Local collaboration helps researchers everywhere better understand COVID-19

Nov 19, 2021 | Applied and Natural Sciences, Faculty/Staff, General News, Research, Students

VISTA illustration

Through collaborative efforts between local researchers and health care providers, along with community participation and engagement, progress is being made in gathering data that allows scientists to better understand how COVID-19 and variants might impact public health.

Louisiana Tech, Grambling State, and LSU Health Shreveport (LSUHS) have teamed with local organizations like the GSU’s Foster Johnson Health Center, TechCare, and The Health Hut to provide the opportunity for high quality testing and viral genome sequencing for minority and marginalized communities.

The group is performing viral genome sequencing using samples from area residents who have tested positive for COVID-19. Genome sequencing reveals the sequence of the nucleotides in a gene, like letters in a word. Nucleotides are organic molecules that form the structural unit building blocks of nucleic acids that make up the genetic code found in RNA or DNA.

The team is specifically interested in looking across the population at SARS-CoV-2 sequences to identify novel variants in the virus that causes COVID-19 so there can be an efficient response by public health officials. A critical element of this work is community engagement and representation; it is the only way that the team can assess and respond appropriately to changes in the virus.

“We now have a website along with a dashboard to share with the community what we are doing and what we are seeing,” said Dr. Jamie Newman, Associate Dean for Research and Graduate Studies in the College of Applied and Natural Sciences at Tech. “Foster Johnson Health Center and The Health Hut have been some of our strongest partners in providing COVID-19 samples from informed and consenting patients. That participation is critical to community representation and a more accurate depiction of what’s happening with COVID-19 in our communities.”

Reliable viral genome sequencing will help accelerate timely analysis and inform response measures to keep countries one step ahead of the virus and counter emerging threats in the future.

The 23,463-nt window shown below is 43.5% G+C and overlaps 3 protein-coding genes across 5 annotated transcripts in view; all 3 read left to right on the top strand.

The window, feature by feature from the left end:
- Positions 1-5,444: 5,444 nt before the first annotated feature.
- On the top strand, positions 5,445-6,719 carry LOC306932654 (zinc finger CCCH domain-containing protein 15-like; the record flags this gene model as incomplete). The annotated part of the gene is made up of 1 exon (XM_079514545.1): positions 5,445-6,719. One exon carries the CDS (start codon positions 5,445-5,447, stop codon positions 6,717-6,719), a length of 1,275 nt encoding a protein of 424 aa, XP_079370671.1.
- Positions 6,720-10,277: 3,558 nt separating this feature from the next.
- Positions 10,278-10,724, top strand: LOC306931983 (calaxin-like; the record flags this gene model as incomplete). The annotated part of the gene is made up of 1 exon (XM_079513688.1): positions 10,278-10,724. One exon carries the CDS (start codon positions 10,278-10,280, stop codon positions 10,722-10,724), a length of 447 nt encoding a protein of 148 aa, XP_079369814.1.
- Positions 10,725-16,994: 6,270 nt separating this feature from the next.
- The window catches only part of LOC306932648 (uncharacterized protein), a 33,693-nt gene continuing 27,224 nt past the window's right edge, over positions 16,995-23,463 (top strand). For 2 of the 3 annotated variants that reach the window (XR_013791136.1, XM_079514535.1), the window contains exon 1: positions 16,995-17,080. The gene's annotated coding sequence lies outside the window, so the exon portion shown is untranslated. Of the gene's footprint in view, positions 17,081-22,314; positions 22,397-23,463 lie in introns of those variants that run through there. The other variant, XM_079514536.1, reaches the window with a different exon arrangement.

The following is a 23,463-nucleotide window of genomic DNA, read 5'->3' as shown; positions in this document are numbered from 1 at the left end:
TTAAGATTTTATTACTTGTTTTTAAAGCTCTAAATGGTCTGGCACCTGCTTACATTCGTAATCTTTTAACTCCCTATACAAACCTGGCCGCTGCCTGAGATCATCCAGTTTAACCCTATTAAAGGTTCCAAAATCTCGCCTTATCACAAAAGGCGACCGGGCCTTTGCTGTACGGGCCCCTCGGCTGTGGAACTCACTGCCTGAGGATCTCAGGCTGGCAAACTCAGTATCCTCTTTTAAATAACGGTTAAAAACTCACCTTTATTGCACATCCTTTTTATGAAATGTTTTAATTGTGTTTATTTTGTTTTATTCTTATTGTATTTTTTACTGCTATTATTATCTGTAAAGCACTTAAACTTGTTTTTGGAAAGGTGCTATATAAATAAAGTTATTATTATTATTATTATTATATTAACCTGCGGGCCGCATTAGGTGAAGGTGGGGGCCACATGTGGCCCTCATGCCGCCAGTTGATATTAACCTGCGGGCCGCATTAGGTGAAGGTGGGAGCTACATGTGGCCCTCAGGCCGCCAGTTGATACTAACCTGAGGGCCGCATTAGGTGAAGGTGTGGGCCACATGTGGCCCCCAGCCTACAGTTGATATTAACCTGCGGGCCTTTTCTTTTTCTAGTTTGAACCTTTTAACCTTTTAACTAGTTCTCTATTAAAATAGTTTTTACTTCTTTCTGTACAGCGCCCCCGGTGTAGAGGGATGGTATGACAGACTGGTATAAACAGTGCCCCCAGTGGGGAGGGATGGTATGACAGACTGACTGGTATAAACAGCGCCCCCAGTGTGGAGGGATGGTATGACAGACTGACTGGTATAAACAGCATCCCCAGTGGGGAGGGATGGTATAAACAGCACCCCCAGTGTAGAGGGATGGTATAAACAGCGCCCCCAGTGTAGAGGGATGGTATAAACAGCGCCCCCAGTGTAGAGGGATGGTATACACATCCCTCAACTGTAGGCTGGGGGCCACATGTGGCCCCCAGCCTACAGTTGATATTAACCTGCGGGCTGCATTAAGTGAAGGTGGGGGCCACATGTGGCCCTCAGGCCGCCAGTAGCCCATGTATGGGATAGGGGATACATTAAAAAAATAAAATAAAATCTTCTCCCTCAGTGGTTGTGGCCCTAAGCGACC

This crucial part of the fight to understand current and future health threats is possible because of The Rockefeller Foundation, which took swift action at the outset of COVID-19 to invest in strategies and partners to address the pandemic in the US and globally. One of those initiatives, which is part of The Rockefeller Foundation’s Pandemic Prevention Institute, is a set of “Regional Accelerators” that participate in applying various methods of data collection and analysis to most appropriately and responsibly assess the status of the virus and the presence of it in communities.  These Regional Accelerator teams work together and with a global network of invested partners, committed to building data sets and analytics needed to detect, mitigate, and prevent pandemics.

The goal across all of this work that is exemplified by the Louisiana-based collaborators, is to increase the ability of health-care providers to respond quickly when a pandemic threatens and to build trust-based relationships with under-represented communities and the organizations that serve their health needs.  To date these efforts have reached the communities of Grambling, Ruston, and Minden and are quickly spreading to include other communities along the Louisiana I-20 corridor and into areas of Mississippi.

The project began in late spring.

“COVID-19 models suggest that we need to sequence 5 percent of all positive cases to detect emerging variants early,” Dr. Paul Kim, Associate Professor of Biological Sciences at GSU, said. As Newman is doing at Tech, Kim is leading the efforts at Grambling. Dr. Jeremy P. Kamil at LSUHS serves as the project leader.

“Before we started in late July 2021, less than 0.5% of positive cases in Lincoln Parish were sequenced compared to roughly 2% in the US,” Kim said. “We’ve increased the rate of sequencing in our Parish by several fold which gives us a better chance to catch the next variant and respond to it before it spreads out of control like Delta..”

Under the grant, Louisiana Tech faculty and students partner with TechCare, The Health Hut, GSU Foster Johnson Health Center, and most recently, the Minden Family Care Center to collect, record, and analyze data on positive COVID-19 cases in Lincoln Parish. The research information can be found on the website focused on the project.

“It’s important for LSU Health to be involved in this collaboration because we cannot afford to leave Louisiana and, more specifically, north Louisiana and the I-20 corridor, and other less urban areas ‘off the map’ when it comes to science and technology, especially science and technology that can protect our health,” Kamil said. “And when it comes to coronavirus or other novel respiratory infections, we need to make sure all states and regions are developing the capacity to rapidly detect new viruses and even to figure out which already known viruses are bubbling up and causing a problem.